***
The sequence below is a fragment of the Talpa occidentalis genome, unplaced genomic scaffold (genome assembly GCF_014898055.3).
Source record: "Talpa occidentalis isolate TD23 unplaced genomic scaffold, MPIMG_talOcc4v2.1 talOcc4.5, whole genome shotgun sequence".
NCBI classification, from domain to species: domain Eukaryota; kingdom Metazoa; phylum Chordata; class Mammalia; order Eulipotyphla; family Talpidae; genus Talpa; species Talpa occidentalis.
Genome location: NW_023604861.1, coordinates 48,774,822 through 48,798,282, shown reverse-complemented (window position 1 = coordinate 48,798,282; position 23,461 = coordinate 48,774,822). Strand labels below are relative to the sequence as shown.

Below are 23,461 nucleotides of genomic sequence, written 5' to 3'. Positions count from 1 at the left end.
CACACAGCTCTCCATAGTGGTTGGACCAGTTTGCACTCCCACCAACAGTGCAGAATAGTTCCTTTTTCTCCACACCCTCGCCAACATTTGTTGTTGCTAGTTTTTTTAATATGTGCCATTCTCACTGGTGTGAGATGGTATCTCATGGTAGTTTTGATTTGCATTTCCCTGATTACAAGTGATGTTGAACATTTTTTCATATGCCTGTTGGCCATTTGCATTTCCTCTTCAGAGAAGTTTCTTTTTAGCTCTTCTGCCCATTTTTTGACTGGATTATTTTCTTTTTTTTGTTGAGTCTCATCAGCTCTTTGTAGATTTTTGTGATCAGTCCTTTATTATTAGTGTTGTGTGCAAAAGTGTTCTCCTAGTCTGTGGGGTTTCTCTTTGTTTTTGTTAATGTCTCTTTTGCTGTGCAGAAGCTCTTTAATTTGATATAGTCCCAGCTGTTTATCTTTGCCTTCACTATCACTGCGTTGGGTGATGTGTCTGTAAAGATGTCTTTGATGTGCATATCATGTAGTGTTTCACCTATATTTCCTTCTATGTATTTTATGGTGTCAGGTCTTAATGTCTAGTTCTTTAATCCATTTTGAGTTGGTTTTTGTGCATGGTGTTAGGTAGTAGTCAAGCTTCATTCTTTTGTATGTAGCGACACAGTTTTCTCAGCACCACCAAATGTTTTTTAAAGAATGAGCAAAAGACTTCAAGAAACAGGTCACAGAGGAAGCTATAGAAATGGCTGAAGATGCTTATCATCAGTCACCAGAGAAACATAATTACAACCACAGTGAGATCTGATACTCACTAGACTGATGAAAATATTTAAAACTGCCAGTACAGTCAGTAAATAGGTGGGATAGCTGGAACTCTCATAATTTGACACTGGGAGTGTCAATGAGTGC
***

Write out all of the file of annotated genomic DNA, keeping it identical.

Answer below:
The sequence below is a fragment of the Talpa occidentalis genome, unplaced genomic scaffold (genome assembly GCF_014898055.3).
Source record: "Talpa occidentalis isolate TD23 unplaced genomic scaffold, MPIMG_talOcc4v2.1 talOcc4.5, whole genome shotgun sequence".
NCBI classification, from domain to species: domain Eukaryota; kingdom Metazoa; phylum Chordata; class Mammalia; order Eulipotyphla; family Talpidae; genus Talpa; species Talpa occidentalis.
Genome location: NW_023604861.1, coordinates 48,774,822 through 48,798,282, shown reverse-complemented (window position 1 = coordinate 48,798,282; position 23,461 = coordinate 48,774,822). Strand labels below are relative to the sequence as shown.

Below are 23,461 nucleotides of genomic sequence, written 5' to 3'. Positions count from 1 at the left end.
CACACAGCTCTCCATAGTGGTTGGACCAGTTTGCACTCCCACCAACAGTGCAGAATAGTTCCTTTTTCTCCACACCCTCGCCAACATTTGTTGTTGCTAGTTTTTTTAATATGTGCCATTCTCACTGGTGTGAGATGGTATCTCATGGTAGTTTTGATTTGCATTTCCCTGATTACAAGTGATGTTGAACATTTTTTCATATGCCTGTTGGCCATTTGCATTTCCTCTTCAGAGAAGTTTCTTTTTAGCTCTTCTGCCCATTTTTTGACTGGATTATTTTCTTTTTTTTGTTGAGTCTCATCAGCTCTTTGTAGATTTTTGTGATCAGTCCTTTATTATTAGTGTTGTGTGCAAAAGTGTTCTCCTAGTCTGTGGGGTTTCTCTTTGTTTTTGTTAATGTCTCTTTTGCTGTGCAGAAGCTCTTTAATTTGATATAGTCCCAGCTGTTTATCTTTGCCTTCACTATCACTGCGTTGGGTGATGTGTCTGTAAAGATGTCTTTGATGTGCATATCATGTAGTGTTTCACCTATATTTCCTTCTATGTATTTTATGGTGTCAGGTCTTAATGTCTAGTTCTTTAATCCATTTTGAGTTGGTTTTTGTGCATGGTGTTAGGTAGTAGTCAAGCTTCATTCTTTTGTATGTAGCGACACAGTTTTCTCAGCACCACCAAATGTTTTTTAAAGAATGAGCAAAAGACTTCAAGAAACAGGTCACAGAGGAAGCTATAGAAATGGCTGAAGATGCTTATCATCAGTCACCAGAGAAACATAATTACAACCACAGTGAGATCTGATACTCACTAGACTGATGAAAATATTTAAAACTGCCAGTACAGTCAGTAAATAGGTGGGATAGCTGGAACTCTCATAATTTGACACTGGGAGTGTCAATGAGTGC